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Making large numbers of tart/tartelette shells: How?


Vojta
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Hi :)

So how do you make tartelette shells effectively in larger volumes?

 

When I make them it's a struggle. The dough is too soft and it's tearing. Making the shell out of 2 mm dough is impossible. After put in the freezer it becomes too hard and it breaks. The sweet spot between too warm and too cold lasts a minute only, meaning I am able to make 1-2 shells at most. And yes they have dimples and imperfections from me trying to fix them. And often they don't contract from the ring resulting in a destroyed shell upon removal.

 

I am curious how you are able to make like 100 pcs with reasonable time frame and without losing your nerves :D

Including a picture of what a perfection looks like to me and what I strive for:

 

image.png.e9b0e2442c786207f128f2c0d9e1323c.png

 

Looking forward to discussing with you.

 

 

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Posted (edited)
18 hours ago, Pete Fred said:

Have you tried this technique?

Thank you, Pete. 

Yes, I tried both methods: larger circle and circle & strip. I might need to search for another recipe or buy air conditioning. My dough stays in playdoh consistency, as in the videos, for less than a minute.

Edited by Vojta
made it shorter (log)
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Seems like you are using a dough with high butter and your room temperature is too high. If your room is at 20°C then you have plenty of time to form shells.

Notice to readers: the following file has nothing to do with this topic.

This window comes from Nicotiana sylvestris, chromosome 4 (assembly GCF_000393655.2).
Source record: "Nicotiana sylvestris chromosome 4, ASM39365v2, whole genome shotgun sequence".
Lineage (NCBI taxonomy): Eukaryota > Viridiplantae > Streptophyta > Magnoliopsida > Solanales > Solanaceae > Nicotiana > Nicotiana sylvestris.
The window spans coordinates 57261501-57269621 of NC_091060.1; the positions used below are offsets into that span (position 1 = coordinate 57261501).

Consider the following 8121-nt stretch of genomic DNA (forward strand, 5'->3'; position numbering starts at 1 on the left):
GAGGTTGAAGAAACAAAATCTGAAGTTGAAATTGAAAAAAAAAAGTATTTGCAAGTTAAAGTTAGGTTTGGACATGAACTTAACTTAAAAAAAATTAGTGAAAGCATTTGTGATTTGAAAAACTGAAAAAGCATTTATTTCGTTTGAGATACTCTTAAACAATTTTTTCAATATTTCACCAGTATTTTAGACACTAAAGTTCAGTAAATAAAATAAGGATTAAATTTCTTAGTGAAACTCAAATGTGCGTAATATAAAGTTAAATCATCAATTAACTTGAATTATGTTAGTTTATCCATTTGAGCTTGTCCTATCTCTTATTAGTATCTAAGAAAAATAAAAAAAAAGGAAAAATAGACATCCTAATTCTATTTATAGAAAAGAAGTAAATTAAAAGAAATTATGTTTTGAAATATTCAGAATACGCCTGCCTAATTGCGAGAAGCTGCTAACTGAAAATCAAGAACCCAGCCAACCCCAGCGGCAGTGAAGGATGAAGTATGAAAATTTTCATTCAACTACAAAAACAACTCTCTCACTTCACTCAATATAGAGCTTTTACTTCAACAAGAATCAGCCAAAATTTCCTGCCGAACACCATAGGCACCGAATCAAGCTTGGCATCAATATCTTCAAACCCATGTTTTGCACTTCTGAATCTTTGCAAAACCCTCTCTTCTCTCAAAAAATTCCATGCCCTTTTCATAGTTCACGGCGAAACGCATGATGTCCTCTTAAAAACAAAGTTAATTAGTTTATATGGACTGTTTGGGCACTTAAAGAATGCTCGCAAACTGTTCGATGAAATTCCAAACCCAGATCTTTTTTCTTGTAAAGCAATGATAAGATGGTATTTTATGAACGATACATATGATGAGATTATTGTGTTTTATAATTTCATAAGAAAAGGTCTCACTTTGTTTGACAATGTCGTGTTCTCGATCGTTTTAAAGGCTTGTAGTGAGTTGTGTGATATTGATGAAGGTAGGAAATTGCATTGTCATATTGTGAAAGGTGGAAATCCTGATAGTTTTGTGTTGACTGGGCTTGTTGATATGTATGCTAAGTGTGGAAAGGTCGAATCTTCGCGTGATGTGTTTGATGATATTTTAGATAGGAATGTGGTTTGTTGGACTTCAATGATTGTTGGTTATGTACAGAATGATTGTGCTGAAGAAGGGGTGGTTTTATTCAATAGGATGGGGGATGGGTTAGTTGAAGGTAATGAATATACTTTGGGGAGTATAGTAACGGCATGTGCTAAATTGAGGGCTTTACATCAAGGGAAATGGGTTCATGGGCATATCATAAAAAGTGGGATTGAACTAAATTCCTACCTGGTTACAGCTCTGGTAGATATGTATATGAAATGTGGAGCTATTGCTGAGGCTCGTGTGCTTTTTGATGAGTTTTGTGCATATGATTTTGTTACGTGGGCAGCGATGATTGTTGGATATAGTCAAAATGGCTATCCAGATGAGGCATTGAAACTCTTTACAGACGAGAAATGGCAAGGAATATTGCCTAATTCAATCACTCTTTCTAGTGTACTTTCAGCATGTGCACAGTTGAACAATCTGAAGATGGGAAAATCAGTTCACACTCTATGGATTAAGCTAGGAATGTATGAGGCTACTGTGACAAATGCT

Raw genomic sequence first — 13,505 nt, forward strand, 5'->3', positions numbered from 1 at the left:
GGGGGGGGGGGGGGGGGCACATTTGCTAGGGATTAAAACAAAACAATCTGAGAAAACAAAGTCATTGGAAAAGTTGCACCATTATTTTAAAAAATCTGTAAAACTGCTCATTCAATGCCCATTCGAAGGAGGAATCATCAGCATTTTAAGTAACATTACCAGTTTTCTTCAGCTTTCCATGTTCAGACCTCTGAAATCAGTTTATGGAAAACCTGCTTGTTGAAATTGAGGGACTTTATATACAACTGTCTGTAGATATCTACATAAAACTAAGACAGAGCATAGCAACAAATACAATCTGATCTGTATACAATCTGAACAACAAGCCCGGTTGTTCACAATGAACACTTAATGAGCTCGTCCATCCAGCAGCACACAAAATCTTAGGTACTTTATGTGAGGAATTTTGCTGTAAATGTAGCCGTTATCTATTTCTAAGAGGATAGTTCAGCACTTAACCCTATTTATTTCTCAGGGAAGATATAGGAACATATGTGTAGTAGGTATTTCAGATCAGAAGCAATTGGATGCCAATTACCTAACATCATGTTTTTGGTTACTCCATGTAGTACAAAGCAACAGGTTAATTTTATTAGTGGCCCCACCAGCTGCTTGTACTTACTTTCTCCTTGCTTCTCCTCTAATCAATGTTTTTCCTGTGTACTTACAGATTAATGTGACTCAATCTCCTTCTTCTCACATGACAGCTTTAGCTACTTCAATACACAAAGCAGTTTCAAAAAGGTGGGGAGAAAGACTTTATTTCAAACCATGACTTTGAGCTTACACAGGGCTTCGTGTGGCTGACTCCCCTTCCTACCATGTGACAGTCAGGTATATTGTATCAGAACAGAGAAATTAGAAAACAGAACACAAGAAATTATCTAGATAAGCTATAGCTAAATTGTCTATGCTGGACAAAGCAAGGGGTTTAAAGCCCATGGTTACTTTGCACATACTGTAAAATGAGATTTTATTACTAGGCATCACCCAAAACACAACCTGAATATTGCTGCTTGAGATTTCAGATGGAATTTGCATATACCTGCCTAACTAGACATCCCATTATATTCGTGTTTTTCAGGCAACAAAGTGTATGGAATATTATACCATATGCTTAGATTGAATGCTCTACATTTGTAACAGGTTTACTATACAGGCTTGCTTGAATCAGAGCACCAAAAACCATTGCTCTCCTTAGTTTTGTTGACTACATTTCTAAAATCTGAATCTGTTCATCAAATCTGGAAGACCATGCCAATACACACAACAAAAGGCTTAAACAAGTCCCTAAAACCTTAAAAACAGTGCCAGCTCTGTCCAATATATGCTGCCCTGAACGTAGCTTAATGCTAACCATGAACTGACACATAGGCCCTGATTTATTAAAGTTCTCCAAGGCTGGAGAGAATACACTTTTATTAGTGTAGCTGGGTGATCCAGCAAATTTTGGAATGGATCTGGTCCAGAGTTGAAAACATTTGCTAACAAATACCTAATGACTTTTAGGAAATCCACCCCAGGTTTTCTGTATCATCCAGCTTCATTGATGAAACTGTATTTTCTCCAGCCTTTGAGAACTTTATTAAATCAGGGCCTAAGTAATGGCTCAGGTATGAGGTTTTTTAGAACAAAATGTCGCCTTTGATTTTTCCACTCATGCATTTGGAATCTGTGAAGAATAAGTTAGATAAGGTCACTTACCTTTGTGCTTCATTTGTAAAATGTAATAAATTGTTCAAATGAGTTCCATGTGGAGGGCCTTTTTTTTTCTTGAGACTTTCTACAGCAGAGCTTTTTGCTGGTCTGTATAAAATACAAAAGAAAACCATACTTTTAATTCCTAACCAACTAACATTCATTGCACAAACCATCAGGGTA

Teo

 

Teo

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12 hours ago, teonzo said:

 If your room is at 20°C then you have plenty of time to form shells.

Yes: actually, I asked Kriss about this video:

On 5/17/2021 at 6:17 PM, Pete Fred said:

and he replied that they have efficient employees and room with constant temp = 18 °C. Unfortunately a luxury I dont have, but this is a great tip:

12 hours ago, pastrygirl said:

roll your dough and cut the desired sized circles then keep them refrigerated and work from the fridge, forming a few tartlets at a time

I am going to try again this weekend. I will use the bigger circle method as it seems faster than bottom circle + side strip. I will also oil the rings better. Thank you.

 

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The bigger circle method is slower and gives more troubles in your conditions.

If you are forced to work in a hot room, then try this workflow:

- roll the dough (I hope you have a sheeter), trying to make a rectangle that covers a full pan (if you have a sheeter roll it as long as it comes out, then cut at pan lengths) and place the dough rectangle on a pan with a parchment sheet;

- cut the small circles using the tart rings, leaving each tart ring where it is on the pan, so place them where you want them to be when you will put the pan in the oven (meaning giving some distance from ring to ring);

- raise the leftover dough (the cuttings outside the rings, if you start from a corner then it should come up in a single piece);

- put the pan (pan + parchment sheet + rings with small dough circles inside) in the fridge;

- compact the leftover dough, give it a rectangle shape, put it in the refrigerator;

- roll again the leftover dough, cut it in small strips of the desired measures (the strips that are going inside the rings to form the sides), put them in the refrigerator;

- when the strips got cold enough (not hard not soft, they need to pliable) take a pan with the rings and the bases, take enough strips (as many as the rings), place them;

- put the pan in the refrigerator, repeat with another one;

- when all the pans are completed and the dough is at fridge temperature (hard) then bake them.